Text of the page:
Although I know it is not the be all and end all, and I can and do include it in lessons, I really struggle to believe that assessing students on different job roles in the music industry is a good or even fair test. It is a very difficult topic to keep students “inspired” with, believe me we made games, cards, dice, top trumps, revision videos, good old memorising, matching, discussion work, mock tests and any other method I could think of to prepare for an exam that I found odd and awkward. We covered every job on the spec list, roles they were related to, used scenario after scenario but there are only so many ways you can present the same information, especially when many of these jobs were unknown or students would not have any interest in these prior to, and afterwards. Exam results from June were pleasing but I feel it’s a lost opportunity for musical skills to be developed.
Part of being a musician should be developing a love for music, a knowledge of different genres, performers and how these people shaped the musical development for their contemporaries and those yet to come. Being able to list 3 responsibilities of a sound technician or describing the role of a musical director/ publicist/ distribution company are not some of the skills I would consider “essential” as a musician, but something that should be learnt by taking on that role or responsibility in a group task, or by asking or interviewing a visitor or on an educational visit. It should not be examined by being able to write these things down.
On the other hand, not having to prepare students for a listening exam for a few years and then preparing the Scheme of Learning for the new Y10 cohort has given me time to reflect on how I taught GCSE previously. Looking back, I clearly prepared students for the listening exam by teaching for the exam. I limited their musical knowledge and development by teaching them narrowly, exam style questions and we worked on developing exam style answers.
I now find the demand of the listening paper hard to swallow. From the outset in Y7, students in KS3 are encouraged to explain what they can hear using musical vocabulary, using full sentences and also justifying their opinions and decisions they make about the music. High expectations mean quality answers and detailed writing about what they can hear. When looking at the GCSE Music Exam paper from last year when preparing threshold statements, my blood ran cold with some of the “one word, one mark” questions and “circle the correct terms” questions. Was this excellent? The majority of my students could access most of the paper and although there are more tricky theory based questions, granted, many of the questions do not give students a chance to demonstrate their deeper musical knowledge and this is something I find difficult to settle for either.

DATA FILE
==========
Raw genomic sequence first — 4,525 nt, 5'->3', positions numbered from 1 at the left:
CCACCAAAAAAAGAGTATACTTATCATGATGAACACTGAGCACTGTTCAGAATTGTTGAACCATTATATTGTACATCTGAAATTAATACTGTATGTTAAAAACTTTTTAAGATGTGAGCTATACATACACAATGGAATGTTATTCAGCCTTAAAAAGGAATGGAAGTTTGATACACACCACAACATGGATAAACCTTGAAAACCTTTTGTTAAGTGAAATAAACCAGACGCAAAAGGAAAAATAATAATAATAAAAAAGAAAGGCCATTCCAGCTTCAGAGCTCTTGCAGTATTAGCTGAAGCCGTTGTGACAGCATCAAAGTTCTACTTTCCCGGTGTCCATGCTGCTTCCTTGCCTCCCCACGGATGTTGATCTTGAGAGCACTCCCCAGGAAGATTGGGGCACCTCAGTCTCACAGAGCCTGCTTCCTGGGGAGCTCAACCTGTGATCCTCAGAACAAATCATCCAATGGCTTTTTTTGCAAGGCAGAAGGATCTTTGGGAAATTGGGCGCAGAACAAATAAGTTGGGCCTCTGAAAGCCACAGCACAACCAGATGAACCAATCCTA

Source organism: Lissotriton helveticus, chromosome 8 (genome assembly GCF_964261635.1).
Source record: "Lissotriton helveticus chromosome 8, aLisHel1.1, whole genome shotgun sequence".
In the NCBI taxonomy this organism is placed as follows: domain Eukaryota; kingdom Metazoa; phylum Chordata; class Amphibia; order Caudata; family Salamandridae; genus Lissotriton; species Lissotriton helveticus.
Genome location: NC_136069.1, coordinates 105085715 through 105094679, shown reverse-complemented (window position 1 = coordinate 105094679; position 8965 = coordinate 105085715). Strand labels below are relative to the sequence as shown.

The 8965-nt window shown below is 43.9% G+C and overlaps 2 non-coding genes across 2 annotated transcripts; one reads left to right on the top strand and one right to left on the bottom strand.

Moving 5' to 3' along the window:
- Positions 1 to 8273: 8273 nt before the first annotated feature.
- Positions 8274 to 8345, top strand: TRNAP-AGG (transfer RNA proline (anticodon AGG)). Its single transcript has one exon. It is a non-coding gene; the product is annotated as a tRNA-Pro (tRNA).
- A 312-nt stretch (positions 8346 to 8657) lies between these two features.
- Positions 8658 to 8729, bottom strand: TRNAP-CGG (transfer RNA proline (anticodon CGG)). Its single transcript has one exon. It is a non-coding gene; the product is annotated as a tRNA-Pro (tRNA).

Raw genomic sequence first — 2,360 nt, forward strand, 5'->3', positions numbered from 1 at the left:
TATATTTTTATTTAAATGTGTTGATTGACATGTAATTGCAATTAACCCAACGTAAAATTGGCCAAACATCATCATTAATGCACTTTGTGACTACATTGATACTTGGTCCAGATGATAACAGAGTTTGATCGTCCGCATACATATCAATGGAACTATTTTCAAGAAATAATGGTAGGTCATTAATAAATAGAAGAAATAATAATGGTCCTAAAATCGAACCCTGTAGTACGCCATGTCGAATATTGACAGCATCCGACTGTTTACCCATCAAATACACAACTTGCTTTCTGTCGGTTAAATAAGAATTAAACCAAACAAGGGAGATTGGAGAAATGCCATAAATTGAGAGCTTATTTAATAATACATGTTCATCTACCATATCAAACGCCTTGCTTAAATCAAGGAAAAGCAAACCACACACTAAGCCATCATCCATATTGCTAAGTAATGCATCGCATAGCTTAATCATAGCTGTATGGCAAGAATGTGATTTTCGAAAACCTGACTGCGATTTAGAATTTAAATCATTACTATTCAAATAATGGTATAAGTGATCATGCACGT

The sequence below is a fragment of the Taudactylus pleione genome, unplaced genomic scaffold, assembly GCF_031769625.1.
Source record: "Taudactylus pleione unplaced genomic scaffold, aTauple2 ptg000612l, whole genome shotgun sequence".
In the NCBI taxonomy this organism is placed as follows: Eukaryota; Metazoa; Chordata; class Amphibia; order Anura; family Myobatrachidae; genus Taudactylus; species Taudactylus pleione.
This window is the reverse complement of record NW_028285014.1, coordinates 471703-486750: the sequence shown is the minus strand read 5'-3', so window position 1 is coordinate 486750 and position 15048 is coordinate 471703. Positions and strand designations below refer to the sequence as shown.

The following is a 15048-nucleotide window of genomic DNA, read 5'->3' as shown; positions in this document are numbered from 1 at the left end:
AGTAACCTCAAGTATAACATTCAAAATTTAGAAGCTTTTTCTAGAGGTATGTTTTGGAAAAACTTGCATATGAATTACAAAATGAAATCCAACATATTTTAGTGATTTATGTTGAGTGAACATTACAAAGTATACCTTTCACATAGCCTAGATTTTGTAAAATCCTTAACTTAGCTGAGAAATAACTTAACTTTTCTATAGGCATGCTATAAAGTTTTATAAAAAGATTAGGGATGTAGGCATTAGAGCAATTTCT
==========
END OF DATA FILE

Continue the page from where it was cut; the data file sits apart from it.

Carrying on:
Also, students are assessed on their performance on one solo piece (grade 4/5 standard will get full marks for demand) and one ensemble piece. Although good practise is to create and build a portfolio of pieces, or even a working record to show development, recording pieces to show how much improvement is made from one week to the next (we have options in double lessons, once a week), this is not essential. One piece of each is required. I am unsure that this prepares students for life as a musician, performer or even for an occasional “open mic” performance. Most students will opt to take music at KS4 and beyond because they love playing their instrument or singing and I would love these students to get more credit for the skills they love. Surely a portfolio of pieces submitted, giving an overall grade would be a more musical way to assess these performance skills?
I’ve decided to teach my own course. To rack up the challenge in listening work to mean that the GCSE paper should then be straightforward, rather than teaching for the exam as I’ve been guilty of before. I’ve told my students that we will be including a high level of analysis in our lessons to ensure they are prepared for the next step, whatever it may be. Indeed, in our new KS3 curriculum, “listening” is called “analysis” as that’s what I want students to do. By creating a recorded “working diary” of performance and composing work, it will allow students to be reflective performers and composers, being proud of their accomplishments and helping them hear how their pieces develop step by step and what they could improve on rather than recording the “final final” version and moving on to something else.
I’m not sure that the KS4 course I want actually exists, and clearly this is only my own view and opinion. I would welcome any feedback, suggestions, discussions with anyone who would like to engage in this topic further as I feel the only people getting a raw deal in music are the students with their current course offerings. What do you teach and why, and are you happy with it? Get in touch please!